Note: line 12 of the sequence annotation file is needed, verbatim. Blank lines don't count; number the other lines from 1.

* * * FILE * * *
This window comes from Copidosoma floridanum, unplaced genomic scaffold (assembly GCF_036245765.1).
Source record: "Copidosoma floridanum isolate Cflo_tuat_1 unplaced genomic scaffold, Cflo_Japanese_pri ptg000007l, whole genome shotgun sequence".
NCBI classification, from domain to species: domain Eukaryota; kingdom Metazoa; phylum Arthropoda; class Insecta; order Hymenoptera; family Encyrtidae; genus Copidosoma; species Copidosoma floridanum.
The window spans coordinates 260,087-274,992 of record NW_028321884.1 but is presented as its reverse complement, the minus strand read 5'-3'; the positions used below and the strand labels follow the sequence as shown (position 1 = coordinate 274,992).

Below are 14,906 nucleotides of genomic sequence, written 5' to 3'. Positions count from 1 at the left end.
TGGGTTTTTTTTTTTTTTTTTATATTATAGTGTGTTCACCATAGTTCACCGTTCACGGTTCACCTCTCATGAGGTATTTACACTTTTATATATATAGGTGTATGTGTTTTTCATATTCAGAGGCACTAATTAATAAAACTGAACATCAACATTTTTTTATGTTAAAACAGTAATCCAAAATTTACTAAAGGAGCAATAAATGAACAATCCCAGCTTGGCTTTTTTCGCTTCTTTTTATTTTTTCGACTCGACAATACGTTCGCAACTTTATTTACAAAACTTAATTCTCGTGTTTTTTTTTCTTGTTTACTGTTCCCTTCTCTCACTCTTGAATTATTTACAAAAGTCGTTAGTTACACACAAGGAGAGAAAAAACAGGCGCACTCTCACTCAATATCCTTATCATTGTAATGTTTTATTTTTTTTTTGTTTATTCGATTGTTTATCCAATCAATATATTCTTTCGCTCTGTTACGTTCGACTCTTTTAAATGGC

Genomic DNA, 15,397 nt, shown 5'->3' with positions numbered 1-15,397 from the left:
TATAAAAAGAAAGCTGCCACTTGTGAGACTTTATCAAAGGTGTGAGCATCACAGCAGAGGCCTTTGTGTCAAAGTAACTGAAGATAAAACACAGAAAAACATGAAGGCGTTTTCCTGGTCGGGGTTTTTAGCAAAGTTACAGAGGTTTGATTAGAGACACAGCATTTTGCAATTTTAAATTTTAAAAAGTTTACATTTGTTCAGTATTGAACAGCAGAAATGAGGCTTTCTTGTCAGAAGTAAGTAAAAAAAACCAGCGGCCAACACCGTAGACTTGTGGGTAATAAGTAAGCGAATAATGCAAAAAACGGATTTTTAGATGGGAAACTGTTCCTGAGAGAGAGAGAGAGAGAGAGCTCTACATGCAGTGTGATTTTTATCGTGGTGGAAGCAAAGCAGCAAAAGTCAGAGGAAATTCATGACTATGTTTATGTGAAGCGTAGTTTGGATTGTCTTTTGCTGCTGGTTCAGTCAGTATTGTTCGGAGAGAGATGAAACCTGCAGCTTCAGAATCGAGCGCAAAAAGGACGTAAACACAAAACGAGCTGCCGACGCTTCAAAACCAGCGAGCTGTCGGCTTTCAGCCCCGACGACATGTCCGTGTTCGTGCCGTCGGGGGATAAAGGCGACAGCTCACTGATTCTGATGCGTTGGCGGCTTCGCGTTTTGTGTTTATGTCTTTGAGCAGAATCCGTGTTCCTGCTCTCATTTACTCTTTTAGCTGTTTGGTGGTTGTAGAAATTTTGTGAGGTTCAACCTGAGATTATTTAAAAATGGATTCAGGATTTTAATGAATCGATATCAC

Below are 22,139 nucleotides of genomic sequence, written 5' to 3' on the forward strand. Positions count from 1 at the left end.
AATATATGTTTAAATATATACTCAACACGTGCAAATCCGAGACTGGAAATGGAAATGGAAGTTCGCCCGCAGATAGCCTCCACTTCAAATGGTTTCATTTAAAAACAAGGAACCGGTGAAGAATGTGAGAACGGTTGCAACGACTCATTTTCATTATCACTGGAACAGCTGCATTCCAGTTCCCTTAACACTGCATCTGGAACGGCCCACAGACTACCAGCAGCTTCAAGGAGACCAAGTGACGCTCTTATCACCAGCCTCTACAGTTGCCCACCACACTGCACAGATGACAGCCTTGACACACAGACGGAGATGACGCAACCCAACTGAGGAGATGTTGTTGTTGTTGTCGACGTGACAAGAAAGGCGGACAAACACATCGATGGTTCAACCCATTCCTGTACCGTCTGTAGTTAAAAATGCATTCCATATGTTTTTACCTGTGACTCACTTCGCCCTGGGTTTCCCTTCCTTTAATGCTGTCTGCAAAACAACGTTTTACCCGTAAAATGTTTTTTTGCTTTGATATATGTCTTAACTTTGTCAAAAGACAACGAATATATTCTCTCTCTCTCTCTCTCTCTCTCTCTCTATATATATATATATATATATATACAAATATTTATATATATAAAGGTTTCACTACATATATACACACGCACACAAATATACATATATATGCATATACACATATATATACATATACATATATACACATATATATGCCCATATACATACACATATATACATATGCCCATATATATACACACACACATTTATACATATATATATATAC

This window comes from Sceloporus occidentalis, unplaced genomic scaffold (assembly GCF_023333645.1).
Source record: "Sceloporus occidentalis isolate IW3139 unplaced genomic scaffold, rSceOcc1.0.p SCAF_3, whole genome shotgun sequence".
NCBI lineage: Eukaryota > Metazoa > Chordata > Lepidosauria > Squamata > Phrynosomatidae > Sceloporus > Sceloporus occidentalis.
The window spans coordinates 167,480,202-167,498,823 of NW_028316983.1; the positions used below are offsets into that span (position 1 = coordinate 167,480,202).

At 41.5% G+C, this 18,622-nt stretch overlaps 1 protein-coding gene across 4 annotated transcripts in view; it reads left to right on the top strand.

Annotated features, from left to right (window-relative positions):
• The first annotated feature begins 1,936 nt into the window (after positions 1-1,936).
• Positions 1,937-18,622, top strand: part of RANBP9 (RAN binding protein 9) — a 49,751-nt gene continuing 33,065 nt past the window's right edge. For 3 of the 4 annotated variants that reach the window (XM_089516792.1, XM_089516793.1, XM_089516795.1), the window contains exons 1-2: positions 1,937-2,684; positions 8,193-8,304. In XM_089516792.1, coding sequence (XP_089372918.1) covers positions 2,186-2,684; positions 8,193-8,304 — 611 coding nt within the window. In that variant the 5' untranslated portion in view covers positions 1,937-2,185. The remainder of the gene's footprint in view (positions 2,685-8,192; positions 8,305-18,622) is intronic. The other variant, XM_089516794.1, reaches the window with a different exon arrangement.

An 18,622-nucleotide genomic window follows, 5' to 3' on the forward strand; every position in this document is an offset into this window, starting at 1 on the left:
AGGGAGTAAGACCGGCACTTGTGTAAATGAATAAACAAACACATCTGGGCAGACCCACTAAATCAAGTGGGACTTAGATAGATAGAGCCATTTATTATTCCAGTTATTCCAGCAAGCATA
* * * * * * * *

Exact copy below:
Source record: "Sceloporus occidentalis isolate IW3139 unplaced genomic scaffold, rSceOcc1.0.p SCAF_3, whole genome shotgun sequence".